#3dMed 2015 Gallery

#3DMed 2015 Wrap-Up

This post is reproduced from the ResBaz Blog Entry #3DMed Wrap-Up.

#3DMed Wrap-Up

by Paul Mignone

It was only a few months ago that Mr Jason Chuen, a vascular surgeon at the Austin Hospital (and honorary senior fellow at The University of Melbourne), approached Research Platforms with an idea. That idea was to develop a community of researchers and medical practitioners which had skills in digital reification technologies such as 3D modelling, image reconstruction and 3D printing, which could better support and enhance research and teaching at The University of Melbourne’s School of Medicine, Dentistry and Health Sciences (MDHS).

In order to provide the creative ‘spark’ for this emerging community, we worked towards establishing a seminar that would bring medical researchers and practitioners together to see the current ‘cutting edge’ in 3D printing and design technologies, as well as provide a platform for discussing what infrastructure, training and resources were required help the community thrive. The end result: The 3D Printing for Medical Applications Seminar (#3DMed), held at the Carlton Connect Initiative’s Lab-14 events space at the Corner of Swanston and Grattan Street. Overall, we could not have asked for a better start for #3DMed, when this fantastic venue was combined with eight fascinating presentations and over 100 passionate attendees.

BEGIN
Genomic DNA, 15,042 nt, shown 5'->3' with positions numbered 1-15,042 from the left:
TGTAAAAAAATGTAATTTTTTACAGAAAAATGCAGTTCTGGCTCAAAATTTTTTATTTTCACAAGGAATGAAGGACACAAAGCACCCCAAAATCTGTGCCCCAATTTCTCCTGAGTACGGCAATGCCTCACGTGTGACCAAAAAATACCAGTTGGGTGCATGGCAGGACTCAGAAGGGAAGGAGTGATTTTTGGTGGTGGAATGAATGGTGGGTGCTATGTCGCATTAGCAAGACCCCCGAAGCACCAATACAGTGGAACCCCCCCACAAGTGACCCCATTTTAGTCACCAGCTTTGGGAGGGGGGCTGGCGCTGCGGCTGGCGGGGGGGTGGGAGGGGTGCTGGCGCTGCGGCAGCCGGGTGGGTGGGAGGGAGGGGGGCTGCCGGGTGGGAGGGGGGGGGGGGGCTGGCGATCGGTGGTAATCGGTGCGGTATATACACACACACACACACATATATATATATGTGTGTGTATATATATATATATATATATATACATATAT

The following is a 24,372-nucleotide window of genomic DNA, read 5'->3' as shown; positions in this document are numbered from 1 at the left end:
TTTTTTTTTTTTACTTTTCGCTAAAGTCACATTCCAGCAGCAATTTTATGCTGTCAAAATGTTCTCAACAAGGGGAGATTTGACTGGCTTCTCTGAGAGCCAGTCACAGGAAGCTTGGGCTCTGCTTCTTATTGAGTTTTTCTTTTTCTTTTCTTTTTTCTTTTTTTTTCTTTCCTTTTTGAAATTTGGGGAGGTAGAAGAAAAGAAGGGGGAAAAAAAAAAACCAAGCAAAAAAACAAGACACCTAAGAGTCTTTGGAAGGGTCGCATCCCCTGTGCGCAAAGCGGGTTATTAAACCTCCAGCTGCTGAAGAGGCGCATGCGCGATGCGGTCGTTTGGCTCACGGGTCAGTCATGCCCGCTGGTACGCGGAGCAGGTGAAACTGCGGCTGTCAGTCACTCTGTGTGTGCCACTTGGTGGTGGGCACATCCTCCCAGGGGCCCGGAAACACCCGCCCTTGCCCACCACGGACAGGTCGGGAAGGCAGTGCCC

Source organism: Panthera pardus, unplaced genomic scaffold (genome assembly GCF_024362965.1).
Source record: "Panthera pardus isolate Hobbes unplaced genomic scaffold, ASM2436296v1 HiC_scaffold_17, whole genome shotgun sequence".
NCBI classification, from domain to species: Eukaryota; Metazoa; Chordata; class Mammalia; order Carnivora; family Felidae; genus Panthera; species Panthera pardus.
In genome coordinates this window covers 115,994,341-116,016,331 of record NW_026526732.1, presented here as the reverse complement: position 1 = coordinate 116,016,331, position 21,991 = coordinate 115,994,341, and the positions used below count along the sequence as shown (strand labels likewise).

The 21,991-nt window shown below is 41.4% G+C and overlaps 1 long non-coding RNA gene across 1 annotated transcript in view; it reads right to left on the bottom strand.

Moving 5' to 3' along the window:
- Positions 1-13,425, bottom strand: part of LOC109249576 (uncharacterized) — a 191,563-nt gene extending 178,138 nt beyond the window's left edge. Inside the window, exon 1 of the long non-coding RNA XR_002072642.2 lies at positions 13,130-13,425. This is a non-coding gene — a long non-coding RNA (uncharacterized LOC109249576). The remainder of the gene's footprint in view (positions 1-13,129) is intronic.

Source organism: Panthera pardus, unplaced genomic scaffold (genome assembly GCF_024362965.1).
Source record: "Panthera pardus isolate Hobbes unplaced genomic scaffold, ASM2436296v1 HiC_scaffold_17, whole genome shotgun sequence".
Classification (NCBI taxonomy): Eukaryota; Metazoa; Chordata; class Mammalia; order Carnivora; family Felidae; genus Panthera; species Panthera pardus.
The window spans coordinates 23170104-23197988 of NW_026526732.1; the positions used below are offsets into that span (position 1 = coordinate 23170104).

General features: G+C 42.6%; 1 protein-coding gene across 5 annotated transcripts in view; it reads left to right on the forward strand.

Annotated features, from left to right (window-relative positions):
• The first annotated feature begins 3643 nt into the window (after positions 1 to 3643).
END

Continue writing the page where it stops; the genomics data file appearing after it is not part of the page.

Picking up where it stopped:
Talks covered a range of medical-specific, 3D printing topics, including surgical planning, implants and prosthesis, bio-printing applications, commercialisation of medical products, imaging techniques, forensic medicine and bio-visualisations.

A summary of each talk can be viewed on our live notepad. Then event finished-up with a speaker panel where challenges facing the #3DMed community were highlighted, such as (but not limited to):

  • Skills and resource shortfalls in acquiring suitable 3D image data.
  • Skill shortfalls in post-processing 3D image data.
  • Access to high-fidelity 3D printers.
  • Individual access to 3D printers (e.g. being able to loan a basic 3D printer for educational purposes).

Overall, the first #3Dmed community event was a resounding success. The speakers gave our community and Research Platforms a lot to think about, with some fantastic feedback and questions being raised on the Twittersphere. This invaluable feedback will also help Research Platforms develop our Melbourne Collaborative Research Infrastructure Program (MCRIP) funding bid, which aims to secure the critical resources required to support the needs of the #3DMed research community. With both the 3D printing showcase (link soon) and the ‘Shark-tank’ innovation seminars (link soon) only months away, expect digital reification technologies to make a huge impact on research and innovation @Unimelb in 2015 and beyond!

A big shout-out to the following people who made #3DMed a huge success: